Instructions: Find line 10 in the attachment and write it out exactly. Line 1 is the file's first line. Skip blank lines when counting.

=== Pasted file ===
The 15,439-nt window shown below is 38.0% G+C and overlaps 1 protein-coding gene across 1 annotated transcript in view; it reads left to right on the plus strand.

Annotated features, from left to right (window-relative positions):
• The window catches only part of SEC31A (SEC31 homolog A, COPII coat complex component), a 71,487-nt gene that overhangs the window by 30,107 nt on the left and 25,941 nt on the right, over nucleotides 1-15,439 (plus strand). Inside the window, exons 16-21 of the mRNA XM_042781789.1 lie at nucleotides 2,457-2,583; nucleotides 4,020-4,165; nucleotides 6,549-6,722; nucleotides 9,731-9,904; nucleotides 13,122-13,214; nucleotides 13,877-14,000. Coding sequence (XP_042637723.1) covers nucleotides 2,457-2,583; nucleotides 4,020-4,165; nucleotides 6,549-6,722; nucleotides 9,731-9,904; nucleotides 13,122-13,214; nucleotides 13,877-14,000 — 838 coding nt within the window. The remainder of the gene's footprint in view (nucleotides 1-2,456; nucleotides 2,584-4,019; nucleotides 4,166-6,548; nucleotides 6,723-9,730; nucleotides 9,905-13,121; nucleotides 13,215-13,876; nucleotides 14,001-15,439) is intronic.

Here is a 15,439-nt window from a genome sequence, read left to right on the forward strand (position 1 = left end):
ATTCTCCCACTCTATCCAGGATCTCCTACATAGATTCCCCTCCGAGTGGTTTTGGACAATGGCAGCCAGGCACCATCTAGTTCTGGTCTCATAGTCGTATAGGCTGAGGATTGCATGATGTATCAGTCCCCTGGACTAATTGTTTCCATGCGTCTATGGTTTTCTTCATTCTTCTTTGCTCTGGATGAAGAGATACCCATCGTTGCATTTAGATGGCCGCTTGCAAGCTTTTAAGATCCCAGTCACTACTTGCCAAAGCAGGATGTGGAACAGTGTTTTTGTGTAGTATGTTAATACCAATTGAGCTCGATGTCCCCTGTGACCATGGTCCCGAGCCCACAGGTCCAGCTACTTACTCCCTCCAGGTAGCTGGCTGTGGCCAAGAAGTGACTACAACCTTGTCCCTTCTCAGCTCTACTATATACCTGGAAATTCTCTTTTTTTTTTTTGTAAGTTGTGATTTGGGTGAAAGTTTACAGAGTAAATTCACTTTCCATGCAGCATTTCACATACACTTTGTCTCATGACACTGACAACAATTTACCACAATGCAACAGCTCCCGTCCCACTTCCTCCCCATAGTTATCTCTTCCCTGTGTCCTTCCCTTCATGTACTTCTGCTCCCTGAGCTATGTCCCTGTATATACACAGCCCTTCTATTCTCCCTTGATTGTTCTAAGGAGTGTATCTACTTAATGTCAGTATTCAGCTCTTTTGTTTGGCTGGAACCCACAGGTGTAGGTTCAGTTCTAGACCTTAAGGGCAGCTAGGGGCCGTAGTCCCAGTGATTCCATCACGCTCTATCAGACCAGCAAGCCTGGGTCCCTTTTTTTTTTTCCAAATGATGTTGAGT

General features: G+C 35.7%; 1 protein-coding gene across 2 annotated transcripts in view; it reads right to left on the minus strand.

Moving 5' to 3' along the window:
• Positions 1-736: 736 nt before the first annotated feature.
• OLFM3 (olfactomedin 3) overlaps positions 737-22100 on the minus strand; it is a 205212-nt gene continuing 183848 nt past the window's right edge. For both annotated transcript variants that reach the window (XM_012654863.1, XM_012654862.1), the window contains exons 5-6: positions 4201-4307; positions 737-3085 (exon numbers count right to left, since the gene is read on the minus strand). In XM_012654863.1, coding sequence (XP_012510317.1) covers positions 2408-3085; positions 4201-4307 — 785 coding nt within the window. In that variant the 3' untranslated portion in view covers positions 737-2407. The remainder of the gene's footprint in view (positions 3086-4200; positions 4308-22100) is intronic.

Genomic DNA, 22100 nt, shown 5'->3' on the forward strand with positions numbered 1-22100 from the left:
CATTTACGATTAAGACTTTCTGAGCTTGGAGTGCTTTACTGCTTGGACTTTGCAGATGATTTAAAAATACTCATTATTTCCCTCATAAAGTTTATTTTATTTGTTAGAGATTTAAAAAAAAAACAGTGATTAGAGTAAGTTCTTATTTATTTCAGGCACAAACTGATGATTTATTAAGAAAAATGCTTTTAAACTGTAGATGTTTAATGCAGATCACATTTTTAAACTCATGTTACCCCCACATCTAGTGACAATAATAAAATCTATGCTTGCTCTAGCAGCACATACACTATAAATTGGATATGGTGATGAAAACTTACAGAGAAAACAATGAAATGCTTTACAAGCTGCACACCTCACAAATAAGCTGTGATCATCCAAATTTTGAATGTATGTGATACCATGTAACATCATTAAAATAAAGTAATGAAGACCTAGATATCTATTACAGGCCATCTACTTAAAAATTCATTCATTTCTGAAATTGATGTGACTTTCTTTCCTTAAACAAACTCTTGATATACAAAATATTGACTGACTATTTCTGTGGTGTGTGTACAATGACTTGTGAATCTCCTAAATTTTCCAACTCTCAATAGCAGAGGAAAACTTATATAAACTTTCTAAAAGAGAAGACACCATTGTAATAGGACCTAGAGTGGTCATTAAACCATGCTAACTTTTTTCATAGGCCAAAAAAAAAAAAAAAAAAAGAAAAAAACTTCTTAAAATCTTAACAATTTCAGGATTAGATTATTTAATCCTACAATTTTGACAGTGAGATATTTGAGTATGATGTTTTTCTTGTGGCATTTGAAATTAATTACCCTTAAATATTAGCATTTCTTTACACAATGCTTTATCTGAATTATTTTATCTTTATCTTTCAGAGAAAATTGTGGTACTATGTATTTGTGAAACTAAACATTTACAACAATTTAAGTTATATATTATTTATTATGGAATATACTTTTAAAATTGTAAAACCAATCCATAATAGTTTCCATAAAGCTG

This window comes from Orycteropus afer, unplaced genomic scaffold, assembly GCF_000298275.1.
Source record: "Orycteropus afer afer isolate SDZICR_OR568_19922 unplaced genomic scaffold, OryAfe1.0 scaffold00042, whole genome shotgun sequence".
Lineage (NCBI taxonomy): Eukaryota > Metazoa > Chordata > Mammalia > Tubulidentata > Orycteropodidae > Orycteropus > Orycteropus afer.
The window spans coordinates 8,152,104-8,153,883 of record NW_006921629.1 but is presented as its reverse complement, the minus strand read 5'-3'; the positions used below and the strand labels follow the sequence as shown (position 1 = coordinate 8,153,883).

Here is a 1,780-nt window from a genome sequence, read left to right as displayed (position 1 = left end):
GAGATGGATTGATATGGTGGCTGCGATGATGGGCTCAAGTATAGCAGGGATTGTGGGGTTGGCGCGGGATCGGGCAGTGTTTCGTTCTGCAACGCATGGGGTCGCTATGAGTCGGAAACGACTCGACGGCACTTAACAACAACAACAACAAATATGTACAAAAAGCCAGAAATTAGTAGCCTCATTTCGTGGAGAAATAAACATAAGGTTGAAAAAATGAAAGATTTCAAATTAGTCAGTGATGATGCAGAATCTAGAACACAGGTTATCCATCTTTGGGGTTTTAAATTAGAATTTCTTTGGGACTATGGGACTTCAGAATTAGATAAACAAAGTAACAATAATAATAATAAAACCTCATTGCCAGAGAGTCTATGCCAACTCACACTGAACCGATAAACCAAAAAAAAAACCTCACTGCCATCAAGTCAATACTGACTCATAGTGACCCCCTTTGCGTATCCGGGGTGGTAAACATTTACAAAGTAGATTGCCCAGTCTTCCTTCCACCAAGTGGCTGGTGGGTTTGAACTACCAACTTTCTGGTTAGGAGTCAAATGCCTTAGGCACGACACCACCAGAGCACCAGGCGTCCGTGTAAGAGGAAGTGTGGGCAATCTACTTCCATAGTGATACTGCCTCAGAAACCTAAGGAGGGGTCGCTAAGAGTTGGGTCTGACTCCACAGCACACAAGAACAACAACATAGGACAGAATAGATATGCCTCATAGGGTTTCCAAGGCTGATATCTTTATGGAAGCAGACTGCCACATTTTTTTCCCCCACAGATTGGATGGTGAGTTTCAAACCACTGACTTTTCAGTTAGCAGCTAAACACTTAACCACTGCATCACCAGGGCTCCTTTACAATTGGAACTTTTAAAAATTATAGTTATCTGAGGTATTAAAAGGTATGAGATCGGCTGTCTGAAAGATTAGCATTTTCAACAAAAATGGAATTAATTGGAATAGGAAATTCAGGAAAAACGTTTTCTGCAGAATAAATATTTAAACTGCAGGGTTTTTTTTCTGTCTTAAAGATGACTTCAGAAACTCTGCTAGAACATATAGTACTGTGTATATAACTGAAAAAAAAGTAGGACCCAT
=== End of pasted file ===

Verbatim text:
Genomic DNA, 22100 nt, shown 5'->3' on the forward strand with positions numbered 1-22100 from the left: